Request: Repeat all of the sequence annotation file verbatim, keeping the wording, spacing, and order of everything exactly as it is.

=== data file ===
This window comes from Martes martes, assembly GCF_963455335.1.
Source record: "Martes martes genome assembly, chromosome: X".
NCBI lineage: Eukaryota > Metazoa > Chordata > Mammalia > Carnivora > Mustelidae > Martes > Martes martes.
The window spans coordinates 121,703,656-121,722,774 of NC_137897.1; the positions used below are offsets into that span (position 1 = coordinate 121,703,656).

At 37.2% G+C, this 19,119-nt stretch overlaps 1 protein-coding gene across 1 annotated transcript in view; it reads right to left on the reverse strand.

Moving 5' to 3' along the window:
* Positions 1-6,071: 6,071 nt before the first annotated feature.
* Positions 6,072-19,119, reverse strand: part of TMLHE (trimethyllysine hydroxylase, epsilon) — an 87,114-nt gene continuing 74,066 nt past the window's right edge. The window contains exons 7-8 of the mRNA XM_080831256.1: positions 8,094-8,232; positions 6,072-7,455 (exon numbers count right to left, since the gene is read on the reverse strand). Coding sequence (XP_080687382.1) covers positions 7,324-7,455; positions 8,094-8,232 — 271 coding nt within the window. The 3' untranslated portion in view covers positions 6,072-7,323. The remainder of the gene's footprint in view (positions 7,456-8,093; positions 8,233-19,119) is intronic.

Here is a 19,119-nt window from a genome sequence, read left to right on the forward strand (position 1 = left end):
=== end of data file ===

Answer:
This window comes from Martes martes, assembly GCF_963455335.1.
Source record: "Martes martes genome assembly, chromosome: X".
NCBI lineage: Eukaryota > Metazoa > Chordata > Mammalia > Carnivora > Mustelidae > Martes > Martes martes.
The window spans coordinates 121,703,656-121,722,774 of NC_137897.1; the positions used below are offsets into that span (position 1 = coordinate 121,703,656).

At 37.2% G+C, this 19,119-nt stretch overlaps 1 protein-coding gene across 1 annotated transcript in view; it reads right to left on the reverse strand.

Moving 5' to 3' along the window:
* Positions 1-6,071: 6,071 nt before the first annotated feature.
* Positions 6,072-19,119, reverse strand: part of TMLHE (trimethyllysine hydroxylase, epsilon) — an 87,114-nt gene continuing 74,066 nt past the window's right edge. The window contains exons 7-8 of the mRNA XM_080831256.1: positions 8,094-8,232; positions 6,072-7,455 (exon numbers count right to left, since the gene is read on the reverse strand). Coding sequence (XP_080687382.1) covers positions 7,324-7,455; positions 8,094-8,232 — 271 coding nt within the window. The 3' untranslated portion in view covers positions 6,072-7,323. The remainder of the gene's footprint in view (positions 7,456-8,093; positions 8,233-19,119) is intronic.

Here is a 19,119-nt window from a genome sequence, read left to right on the forward strand (position 1 = left end):